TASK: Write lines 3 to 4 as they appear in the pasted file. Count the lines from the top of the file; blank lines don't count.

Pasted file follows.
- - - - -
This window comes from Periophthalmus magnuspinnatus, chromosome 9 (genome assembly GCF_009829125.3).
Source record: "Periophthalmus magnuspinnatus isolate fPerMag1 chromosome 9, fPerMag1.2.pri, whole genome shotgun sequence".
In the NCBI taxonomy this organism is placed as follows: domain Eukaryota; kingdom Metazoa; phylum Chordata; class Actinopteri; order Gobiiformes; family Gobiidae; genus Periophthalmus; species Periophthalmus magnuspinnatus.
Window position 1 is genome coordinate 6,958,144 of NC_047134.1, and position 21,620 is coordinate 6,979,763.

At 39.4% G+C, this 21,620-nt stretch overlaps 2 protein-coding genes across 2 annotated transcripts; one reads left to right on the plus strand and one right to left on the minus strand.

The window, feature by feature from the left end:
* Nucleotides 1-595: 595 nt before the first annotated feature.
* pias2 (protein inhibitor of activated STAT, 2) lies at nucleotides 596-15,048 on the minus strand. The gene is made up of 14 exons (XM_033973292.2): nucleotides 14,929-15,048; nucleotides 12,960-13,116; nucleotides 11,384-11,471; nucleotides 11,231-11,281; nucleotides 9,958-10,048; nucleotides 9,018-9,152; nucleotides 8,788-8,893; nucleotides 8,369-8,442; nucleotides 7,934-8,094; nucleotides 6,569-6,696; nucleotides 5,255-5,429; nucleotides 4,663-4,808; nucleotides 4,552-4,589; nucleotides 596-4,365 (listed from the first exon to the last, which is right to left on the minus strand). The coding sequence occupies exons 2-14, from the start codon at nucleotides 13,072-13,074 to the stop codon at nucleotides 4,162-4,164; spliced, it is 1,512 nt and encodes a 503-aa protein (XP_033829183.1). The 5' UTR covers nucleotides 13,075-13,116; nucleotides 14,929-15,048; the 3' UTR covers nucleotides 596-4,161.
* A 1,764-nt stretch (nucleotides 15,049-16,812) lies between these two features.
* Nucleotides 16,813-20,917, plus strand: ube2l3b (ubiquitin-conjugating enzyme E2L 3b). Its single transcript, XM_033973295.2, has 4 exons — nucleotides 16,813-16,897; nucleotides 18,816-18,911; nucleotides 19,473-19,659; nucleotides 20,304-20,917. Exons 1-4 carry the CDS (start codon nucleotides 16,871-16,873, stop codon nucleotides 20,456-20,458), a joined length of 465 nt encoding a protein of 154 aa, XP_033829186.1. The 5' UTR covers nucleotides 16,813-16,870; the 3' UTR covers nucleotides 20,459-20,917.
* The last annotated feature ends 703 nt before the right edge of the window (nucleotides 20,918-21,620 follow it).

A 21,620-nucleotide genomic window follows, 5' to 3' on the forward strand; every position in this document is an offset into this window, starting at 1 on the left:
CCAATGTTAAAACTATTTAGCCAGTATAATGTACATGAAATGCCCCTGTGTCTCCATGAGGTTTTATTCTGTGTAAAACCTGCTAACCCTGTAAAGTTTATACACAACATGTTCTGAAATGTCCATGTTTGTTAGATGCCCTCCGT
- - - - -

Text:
In the NCBI taxonomy this organism is placed as follows: domain Eukaryota; kingdom Metazoa; phylum Chordata; class Actinopteri; order Gobiiformes; family Gobiidae; genus Periophthalmus; species Periophthalmus magnuspinnatus.
Window position 1 is genome coordinate 6,958,144 of NC_047134.1, and position 21,620 is coordinate 6,979,763.